Wednesday, February 10, 2021

Help! The New Yorker is Gaslighting Me

Those of us who read the New Yorker are aware of two singular aspects of that distinguished publication. One is its adherence to the arcane, if not archaic, practice of using diaereses (umlauts to many) in words with doubled vowels – as in reĆ«lection. A silly affectation to some, a charming idiosyncrasy to others. The second is its punctilious fact-checking – a commendable practice in this era where any disagreeable news can be deemed fake. However, my recent experiences with The New Yorker have told me that not all parts of the organisation function with the same rigour as its editorial department. Read on.

I have had a subscription to The New Yorker for many years, along with subscriptions to the New York Review of Books and the London Review of Books. Last summer I decided to cancel my New Yorker subscription for a variety of reasons. Too many magazines to catch up on was one reason. Also, the delivery of the New Yorker had become very erratic, none for weeks then three together, then another out of sequence and so on. No doubt a Covid-related problem or fall-out from Trump’s efforts to fuck up the U.S. Mail. Also, I wasn’t reading many of the long format pieces in which The New Yorker specializes. Often I just wasn’t interested in the subject matter. I always enjoyed David Remnick’s opinion pieces and anything by Adam Gopnik, John Lee Anderson and Janet Malcolm and I still read the book reviews, the film reviews and the wonderfully esoteric restaurant reviews but I just wasn’t getting enough out of it. So I decided to cancel my subscription. This took effect from mid-September 2020. I got a barrage of emails subsequently urging me to renew and then silence.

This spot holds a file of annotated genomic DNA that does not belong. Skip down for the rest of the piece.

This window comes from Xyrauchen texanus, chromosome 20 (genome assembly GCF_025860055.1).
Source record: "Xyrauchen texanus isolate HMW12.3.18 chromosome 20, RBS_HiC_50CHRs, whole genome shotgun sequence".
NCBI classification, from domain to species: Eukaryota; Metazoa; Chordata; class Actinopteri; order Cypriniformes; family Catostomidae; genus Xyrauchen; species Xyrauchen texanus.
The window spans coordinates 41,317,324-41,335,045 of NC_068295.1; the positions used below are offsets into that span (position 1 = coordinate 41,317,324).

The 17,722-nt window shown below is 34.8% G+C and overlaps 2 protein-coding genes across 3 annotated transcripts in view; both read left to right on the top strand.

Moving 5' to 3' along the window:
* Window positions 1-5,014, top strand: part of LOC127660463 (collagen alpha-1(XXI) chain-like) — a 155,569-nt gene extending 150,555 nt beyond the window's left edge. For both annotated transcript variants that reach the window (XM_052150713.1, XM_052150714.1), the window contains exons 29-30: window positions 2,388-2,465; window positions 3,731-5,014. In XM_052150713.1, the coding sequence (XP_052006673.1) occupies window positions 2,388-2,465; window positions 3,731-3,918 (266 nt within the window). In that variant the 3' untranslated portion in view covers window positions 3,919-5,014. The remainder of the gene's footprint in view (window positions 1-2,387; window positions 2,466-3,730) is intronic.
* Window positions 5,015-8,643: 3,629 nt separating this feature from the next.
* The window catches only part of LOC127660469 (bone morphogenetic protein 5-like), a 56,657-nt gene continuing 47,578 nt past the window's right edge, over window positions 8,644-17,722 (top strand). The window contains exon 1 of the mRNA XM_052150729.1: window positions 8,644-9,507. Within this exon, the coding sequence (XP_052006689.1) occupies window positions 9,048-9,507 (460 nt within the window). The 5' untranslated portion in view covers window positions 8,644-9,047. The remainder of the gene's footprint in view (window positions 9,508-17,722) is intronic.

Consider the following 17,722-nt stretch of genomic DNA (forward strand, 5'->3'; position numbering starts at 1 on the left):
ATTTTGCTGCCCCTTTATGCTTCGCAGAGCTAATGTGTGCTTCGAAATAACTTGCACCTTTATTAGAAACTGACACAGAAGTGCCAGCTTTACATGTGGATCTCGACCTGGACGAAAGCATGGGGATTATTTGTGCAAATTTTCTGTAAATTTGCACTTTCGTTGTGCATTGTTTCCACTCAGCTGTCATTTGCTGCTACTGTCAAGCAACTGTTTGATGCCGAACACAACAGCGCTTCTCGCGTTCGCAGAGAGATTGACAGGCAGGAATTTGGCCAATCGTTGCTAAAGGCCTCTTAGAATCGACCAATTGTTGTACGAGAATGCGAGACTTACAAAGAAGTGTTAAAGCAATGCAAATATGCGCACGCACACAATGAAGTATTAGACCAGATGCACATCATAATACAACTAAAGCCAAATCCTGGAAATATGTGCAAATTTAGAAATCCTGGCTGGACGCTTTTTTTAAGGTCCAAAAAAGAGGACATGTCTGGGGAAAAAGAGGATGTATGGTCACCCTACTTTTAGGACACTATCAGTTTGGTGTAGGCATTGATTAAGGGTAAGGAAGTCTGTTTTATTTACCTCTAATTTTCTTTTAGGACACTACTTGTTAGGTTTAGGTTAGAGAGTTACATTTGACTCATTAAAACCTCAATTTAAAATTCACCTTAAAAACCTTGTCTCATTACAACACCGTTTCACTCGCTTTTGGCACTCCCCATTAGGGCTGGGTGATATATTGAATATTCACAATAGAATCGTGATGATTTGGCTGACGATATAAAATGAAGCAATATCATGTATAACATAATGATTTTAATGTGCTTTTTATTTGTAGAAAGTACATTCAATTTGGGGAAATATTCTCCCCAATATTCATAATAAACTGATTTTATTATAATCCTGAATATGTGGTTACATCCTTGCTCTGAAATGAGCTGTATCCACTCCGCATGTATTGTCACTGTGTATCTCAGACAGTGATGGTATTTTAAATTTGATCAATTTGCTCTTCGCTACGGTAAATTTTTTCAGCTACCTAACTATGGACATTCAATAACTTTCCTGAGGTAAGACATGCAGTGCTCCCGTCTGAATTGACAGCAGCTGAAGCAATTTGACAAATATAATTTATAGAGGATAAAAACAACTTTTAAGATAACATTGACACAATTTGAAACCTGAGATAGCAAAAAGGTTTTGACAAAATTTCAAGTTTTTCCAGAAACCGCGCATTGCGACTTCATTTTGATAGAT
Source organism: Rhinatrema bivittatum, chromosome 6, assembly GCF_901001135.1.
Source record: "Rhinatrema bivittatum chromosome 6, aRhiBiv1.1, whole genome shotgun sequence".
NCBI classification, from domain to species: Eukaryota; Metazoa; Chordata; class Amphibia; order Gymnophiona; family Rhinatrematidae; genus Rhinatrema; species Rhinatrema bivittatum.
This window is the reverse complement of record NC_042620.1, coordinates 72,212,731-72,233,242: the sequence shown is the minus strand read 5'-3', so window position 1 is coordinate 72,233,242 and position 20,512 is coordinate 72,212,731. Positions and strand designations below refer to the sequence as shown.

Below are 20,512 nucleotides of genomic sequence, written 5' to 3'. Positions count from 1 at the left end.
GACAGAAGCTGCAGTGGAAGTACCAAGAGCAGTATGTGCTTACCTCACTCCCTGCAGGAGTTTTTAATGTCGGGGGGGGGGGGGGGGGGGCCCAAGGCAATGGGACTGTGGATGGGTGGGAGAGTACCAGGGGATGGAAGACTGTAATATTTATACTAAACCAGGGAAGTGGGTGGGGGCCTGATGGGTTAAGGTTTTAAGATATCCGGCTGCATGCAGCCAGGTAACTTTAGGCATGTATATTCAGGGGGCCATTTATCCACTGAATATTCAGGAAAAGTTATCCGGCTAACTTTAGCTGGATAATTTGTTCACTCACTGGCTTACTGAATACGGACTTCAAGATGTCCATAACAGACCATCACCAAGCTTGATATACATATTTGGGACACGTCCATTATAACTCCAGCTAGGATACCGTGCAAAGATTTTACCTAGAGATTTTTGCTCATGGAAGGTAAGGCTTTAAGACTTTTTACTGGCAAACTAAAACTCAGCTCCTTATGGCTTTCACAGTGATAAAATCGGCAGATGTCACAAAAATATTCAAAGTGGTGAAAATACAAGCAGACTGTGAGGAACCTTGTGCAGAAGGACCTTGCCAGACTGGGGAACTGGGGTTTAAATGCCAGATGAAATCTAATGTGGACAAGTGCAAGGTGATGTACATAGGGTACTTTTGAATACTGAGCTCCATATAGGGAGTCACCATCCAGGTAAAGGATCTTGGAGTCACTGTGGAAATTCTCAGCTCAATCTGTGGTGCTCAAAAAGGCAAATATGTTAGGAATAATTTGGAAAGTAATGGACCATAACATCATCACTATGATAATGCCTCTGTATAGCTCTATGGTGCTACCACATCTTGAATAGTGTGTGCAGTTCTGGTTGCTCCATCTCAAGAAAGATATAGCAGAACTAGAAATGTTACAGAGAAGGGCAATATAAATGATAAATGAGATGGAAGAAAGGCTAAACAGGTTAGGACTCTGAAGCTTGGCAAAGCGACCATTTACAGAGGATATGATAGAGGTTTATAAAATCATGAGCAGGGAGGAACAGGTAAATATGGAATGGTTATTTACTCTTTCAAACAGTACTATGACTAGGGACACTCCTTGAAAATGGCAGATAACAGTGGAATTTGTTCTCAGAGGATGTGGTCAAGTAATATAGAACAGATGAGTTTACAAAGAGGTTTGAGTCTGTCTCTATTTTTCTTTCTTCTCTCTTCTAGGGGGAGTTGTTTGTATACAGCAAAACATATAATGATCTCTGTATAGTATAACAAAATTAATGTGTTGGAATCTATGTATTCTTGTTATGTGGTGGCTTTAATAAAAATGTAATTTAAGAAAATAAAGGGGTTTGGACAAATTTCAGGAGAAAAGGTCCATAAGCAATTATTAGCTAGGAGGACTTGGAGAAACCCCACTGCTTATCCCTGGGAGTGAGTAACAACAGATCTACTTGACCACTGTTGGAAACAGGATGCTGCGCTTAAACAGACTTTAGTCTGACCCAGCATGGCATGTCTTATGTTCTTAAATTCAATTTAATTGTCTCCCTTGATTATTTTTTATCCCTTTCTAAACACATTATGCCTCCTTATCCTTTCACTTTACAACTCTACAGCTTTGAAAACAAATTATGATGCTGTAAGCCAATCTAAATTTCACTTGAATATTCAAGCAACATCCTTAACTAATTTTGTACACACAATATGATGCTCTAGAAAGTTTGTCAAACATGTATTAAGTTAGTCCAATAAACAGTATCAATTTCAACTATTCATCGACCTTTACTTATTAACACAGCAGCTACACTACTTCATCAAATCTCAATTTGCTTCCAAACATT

Last month I was very uncharacteristically checking my AMEX statement when I was surprised to see a charge on the 17th December for $199.99 for The New Yorker (see image below).  Easily sorted I tell myself and call AMEX. That’s when my heartaches began. AMEX tell me that they will set up a dispute process but that it could take weeks to resolve so the easiest thing to do is call the New Yorker and they’ll issue a credit. I crank up my Skype application and call the New Yorker (no free-phone number for international customers). I get on to a woman with an almost impenetrable accent who promises to investigate and call me back. She does not inspire confidence. Eventually after two further phone calls (each one requires the laborious reiteration of my problem) I am told that I will have to email my problem to the customer service department (NYRCUSTSERV@CDFULFILLMENTS.COM). A tedious business that puts the onus on me to sort out a fuckup by them. I lay out my problem yet again via email and get an email response from someone called Marie informing me that “We are unable to locate the account with the information provided.” She then asks me for my full address which has already been included in the email I already sent her – and which is clearly visible when you scroll down from her reply. We went back and forth a few times and eventually on 28th February I got a response from someone called Marcy saying:

Dear Subscriber,  

Thank you for contacting The New YorkerOur records show your subscription expired with the September 14, 2020 issue. We are unable to locate your credit card payment so we cannot process a refund. Please contact your credit card company to research and reverse the charge.”

 So I’m sent back to AMEX. The New Yorker can’t locate the credit card account from which it has received $199.99 – the money has gone from my bank account through my direct debit with AMEX. I call AMEX again and  they say fine we’ll fix it but it will take 6 or 7 weeks.

Then on the 2nd February I get this email, not from my old buddies in customer services but from

Thank you for continuing your subscription to The New Yorker. We value you as a part of our community of readers who appreciate distinctive coverage of politics, international affairs, arts, culture, business, science, and technology, as well as fiction, criticism, and, of course, cartoons.”


They are clearly trying to drive me crazy. I tell them so via email.

The maddening thing about such egregious mistakes is the amount of time I have to spend trying to sort out their problem. Calls to AMEX, calls to The New Yorker, endless emails from different people in customer services. And still no resolution, no apology, and no refund yet for the money taken from my account. 

If anyone in there cares a damn, my dispute reference is KMM128924181V63095L0KM